Although this model has been the norm for many years, it is no longer feasible in a modern environment. Factors such as first-time fix rates, mean time to repair and overall efficiency are driving businesses to closely monitor resource allocation and the time spent on maintenance.

Field service management has traditionally been responsible for activities such as locating fleet vehicles, scheduling maintenance work-orders and dispatching personnel. However, the advent of the IoT means that much of this model is shifting to real-time, predictive maintenance and those companies that adapt their businesses will benefit the most from the resulting competitive advantage.

The number of connected IoT devices is set to surge in the next few years, going from 27 billion in 2017 to an estimated 125 billion in 2030, according to analysis firm IHS Markit. Sensors can not only help engineers to remotely diagnose problems in many instances, they can also help to remotely repair or prevent further damage to equipment.

However, hardware sensors are just the start. Better software will help businesses to truly realise the potential of IoT in field service management. Modern field servicing software needs to go beyond the basics and offer better wider integration with the company’s inventory, billing and enterprise resource planning (ERP) systems.

This is why we’ve partnered with the leading vendor in the industry to help our customers achieve better results. Novotek is the sole distributor of GE’s ServiceMax field servicing software in Britain and Ireland. ServiceMax creates solutions for the people who install, maintain and repair machines across dozens of industries, as the leading provider of complete end-to-end mobile and cloud-based technology.

The results speak for themselves. In a recent survey of ServiceMax customers in March 2018, technicians and engineers were 19 per cent more productive, service costs went down by 9 per cent and service revenue increased by 10 per cent. In addition to this, customers saw contract renewals increase by 11 per cent, mean time-to-repair decrease 13 per cent and equipment uptime improve by 9 per cent — leading to customers being 11 per cent more satisfied. Overall, compliance incidents dropped by 13 per cent.

By sending the right technician to the right job, at the right time, you avoid situations where some technicians are overloaded, while others have white space in their schedules. Using an app that works across devices, technicians can request jobs from anywhere. Each service level agreement (SLA) is easily managed and field service reports are easily produced.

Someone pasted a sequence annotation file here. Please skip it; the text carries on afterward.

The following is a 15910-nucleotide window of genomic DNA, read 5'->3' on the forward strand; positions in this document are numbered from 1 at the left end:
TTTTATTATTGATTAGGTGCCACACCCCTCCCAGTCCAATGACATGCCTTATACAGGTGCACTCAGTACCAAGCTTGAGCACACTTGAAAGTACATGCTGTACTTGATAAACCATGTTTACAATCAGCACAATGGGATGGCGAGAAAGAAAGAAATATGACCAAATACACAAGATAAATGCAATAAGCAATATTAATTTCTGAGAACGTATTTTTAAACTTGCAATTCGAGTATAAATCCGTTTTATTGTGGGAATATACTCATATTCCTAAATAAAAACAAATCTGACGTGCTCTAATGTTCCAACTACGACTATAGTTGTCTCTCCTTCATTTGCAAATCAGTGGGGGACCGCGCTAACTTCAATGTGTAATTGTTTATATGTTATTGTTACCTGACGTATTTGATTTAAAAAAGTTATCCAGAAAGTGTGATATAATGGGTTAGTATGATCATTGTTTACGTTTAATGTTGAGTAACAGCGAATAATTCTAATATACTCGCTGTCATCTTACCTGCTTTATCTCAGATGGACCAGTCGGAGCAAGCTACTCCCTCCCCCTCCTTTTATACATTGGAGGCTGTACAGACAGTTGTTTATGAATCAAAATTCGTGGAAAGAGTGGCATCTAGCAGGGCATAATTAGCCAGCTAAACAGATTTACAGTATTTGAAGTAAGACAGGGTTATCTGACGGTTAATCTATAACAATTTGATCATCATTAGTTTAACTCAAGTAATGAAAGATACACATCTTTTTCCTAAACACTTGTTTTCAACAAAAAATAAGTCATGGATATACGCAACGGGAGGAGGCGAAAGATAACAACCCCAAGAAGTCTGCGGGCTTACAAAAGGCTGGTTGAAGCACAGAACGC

What was science fiction a mere five years ago is now reality. A machine on a customer site can send an alert to the service team warning them of an imminent failure and potential downtime. Technicians can then be proactively dispatched to site with the right parts to carry out urgent repairs and mitigate costly downtime.

IoT has already drastically changed other sectors of the industrial landscape and is now making waves in the field service management sector. Whether you’re a utility business, a healthcare provider or even a telecoms business, it’s about time you looked at how IoT will change field servicing for you.

@Novotek #PAuto #IIoT @StoneJunctionPR


Celebrating Northern Europe’s Automation Engineers Engineering.

08/12/2017

NIDays welcomed hundreds of delegates from across Northern Europe to the historic Sandown Park Racecourse in England in November 2017, for its annual conference and exhibition. Each event was designed to educate and inspire the engineering community. Delegates to NIDays were given exclusive access to innovative technologies and could explore NI’s latest software, in a full day of keynote speeches, technical presentations and hands-on sessions.

Northern European Engineering Impact Awards
The night before, some of Northern Europe’s best engineers attended the prestigious Engineering Impact Awards.  The well-respected Engineering Impact Awards celebrated the most innovative engineering applications based on NI hardware and software.